Toyota Motor Corp. plans to produce more vehicles without increasing capital investments as Volkswagen AG attempts to surpass it as the world’s largest carmaker by 2018.
The carmaker plans to keep annual capital spending at about 700 billion yen ($8.46 billion) for at least the next five years, Executive Vice President Atsushi Niimi said Dec. 24. With more efficient processes, the Toyota City, Japan-based carmaker seeks to be as productive as when it spent more than twice that three years ago, he said.
“There have been companies that have gone belly-up for carrying excess capacity, but no company has gone bankrupt for not being able to produce,” Niimi said. “We now realize humbly that we shouldn’t make cars until we’re absolutely certain they will sell.”
Toyota is spending less on expanding capacity after the global financial crisis caused its first loss in almost six decades and problems tied to unintended acceleration prompted a year of record recalls. The company plans to invest 3.5 percent of revenue in new plant facilities this year ending in March, compared with 5.6 percent in the year ended March 2008.
From around 2003, Toyota’s pace of production growth was excessive as the company invested in new plants and facilities, Niimi said. “We’ve been admonished to never let this happen again,” he said.
Now, the company will shift focus to implementing leaner manufacturing methods, such as paint lines that are 25 percent shorter and engine production that is no costlier when output is half of earlier levels, Niimi said.
Shares in the automaker rose 0.1 percent to 3,460 yen as of the 11 a.m. trading break in Tokyo. The stock fell 17 percent in 2010.
Toyota said Dec. 21 it plans to increase global production 1 percent to 7.7 million units in 2011.
By limiting expansion, Toyota’s improved factory operating levels and lower depreciation costs will lead to higher earnings, said Edwin Merner, president of Tokyo-based Atlantis Investment Research Corp.
“Toyota is a very well-managed company,” he said. “You should see a very good improvement in profit margins.”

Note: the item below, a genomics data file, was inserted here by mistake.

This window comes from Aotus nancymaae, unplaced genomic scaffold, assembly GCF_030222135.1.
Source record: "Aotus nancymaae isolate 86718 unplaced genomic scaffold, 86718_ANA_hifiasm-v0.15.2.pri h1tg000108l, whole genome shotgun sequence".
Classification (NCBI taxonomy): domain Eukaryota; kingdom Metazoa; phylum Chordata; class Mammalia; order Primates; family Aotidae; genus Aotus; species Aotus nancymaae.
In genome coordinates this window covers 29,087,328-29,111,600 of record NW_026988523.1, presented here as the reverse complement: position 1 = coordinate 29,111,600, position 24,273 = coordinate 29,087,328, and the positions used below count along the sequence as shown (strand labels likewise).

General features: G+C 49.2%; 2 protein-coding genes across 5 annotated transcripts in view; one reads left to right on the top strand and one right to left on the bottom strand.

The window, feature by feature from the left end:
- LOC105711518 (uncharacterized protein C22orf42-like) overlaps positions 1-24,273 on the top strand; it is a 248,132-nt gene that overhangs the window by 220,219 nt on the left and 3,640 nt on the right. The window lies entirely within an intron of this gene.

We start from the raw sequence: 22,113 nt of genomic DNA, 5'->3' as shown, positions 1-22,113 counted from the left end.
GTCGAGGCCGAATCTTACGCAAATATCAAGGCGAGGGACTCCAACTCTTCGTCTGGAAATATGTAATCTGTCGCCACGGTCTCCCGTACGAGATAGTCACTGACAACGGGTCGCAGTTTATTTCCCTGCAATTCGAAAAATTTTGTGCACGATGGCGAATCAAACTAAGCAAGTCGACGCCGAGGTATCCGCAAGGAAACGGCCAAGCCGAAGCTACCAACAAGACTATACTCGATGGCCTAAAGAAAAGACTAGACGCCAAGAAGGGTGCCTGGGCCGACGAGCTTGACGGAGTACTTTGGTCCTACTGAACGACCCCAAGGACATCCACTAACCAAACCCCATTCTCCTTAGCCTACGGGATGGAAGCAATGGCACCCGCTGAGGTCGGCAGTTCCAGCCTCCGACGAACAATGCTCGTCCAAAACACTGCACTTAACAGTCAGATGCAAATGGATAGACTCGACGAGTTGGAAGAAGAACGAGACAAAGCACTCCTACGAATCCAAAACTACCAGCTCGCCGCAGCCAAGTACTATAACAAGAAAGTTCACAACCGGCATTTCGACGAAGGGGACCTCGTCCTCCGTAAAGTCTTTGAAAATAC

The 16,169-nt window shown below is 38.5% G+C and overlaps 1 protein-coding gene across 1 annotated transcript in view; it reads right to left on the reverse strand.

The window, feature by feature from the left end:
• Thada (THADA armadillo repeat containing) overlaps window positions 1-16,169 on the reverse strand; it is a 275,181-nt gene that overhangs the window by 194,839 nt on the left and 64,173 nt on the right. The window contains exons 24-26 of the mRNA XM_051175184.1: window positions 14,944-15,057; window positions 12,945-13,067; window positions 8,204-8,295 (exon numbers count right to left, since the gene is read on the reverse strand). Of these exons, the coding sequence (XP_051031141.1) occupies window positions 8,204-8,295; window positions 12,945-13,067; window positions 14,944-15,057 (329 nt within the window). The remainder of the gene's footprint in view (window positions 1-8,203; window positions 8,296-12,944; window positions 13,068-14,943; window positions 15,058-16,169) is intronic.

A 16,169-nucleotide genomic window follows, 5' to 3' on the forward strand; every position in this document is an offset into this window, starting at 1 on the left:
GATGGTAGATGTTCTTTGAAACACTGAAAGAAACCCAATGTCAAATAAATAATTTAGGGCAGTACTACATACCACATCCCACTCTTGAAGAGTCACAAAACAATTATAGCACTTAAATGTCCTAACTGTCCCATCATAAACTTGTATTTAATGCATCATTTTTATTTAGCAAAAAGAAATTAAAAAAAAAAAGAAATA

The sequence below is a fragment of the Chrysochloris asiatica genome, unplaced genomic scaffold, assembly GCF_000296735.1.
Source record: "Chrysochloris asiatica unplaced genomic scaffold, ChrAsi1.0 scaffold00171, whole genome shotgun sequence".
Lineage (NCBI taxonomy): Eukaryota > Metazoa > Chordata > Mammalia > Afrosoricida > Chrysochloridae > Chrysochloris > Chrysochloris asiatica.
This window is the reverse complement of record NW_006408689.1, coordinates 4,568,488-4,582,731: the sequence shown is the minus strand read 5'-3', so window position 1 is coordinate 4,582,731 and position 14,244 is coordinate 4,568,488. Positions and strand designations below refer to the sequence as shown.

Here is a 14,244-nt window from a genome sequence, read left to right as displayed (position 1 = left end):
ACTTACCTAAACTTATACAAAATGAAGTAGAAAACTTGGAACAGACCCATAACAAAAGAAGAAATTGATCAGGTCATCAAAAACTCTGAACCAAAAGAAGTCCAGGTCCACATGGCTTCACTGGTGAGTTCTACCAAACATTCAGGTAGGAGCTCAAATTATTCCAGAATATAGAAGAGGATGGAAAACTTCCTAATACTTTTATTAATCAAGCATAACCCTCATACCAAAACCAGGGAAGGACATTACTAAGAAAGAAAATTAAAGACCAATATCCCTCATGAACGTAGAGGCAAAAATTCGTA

Volkswagen plans to spend 41.3 billion euros ($53.5 billion) in new property, plant and equipment in the next five years, $10 billion more than its Japanese rival. Wolfsburg, Germany-based Volkswagen’s capital spending will equal about 6 percent of sales during the period, according to the company.
“We want to make Volkswagen the world’s most future-proof automotive group,” Chief Executive Officer Martin Winterkorn said in November.
Volkswagen has a goal of surpassing Toyota in sales and profitability by 2018.
“Whether a certain company has the No. 1 volume position is not for us to decide,” Toyoda, the company’s president, said yesterday. “It’s up to the customer.”
Toyota isn’t restraining spending on research and development and will allocate 760 billion yen toward new models and technology for the fiscal year ending in March, Toyoda said.
That’s 4.7 percent higher than the 725.35 billion yen Toyota spent on research and development through March 2010, according to Bloomberg. The carmaker’s research and development spending budget peaked at 958.88 billion in the fiscal year ended March 2008.
While Toyota’s sales will recover in the U.S., the company will and should focus its expansion in emerging markets, Merner said.
Toyota will start building Corolla compacts at a new plant in Changchun, China, in the first half of 2012. The factory will build 100,000 Corollas a year.
In September, Toyota said it is spending $600 million on a third plant in Brazil. Production of 70,000 units a year of a new compact model will begin there in the second half of 2012.
The company also is investing $1.3 billion on a new plant in the U.S. to increase production of Corolla compacts. Toyota will begin installing assembly equipment at the facility in Blue Springs, Mississippi, with a goal of starting output by late 2011, the company said in June.
The Mississippi plant eventually may be used to produce the Prius, Toyoda said yesterday, without elaborating.
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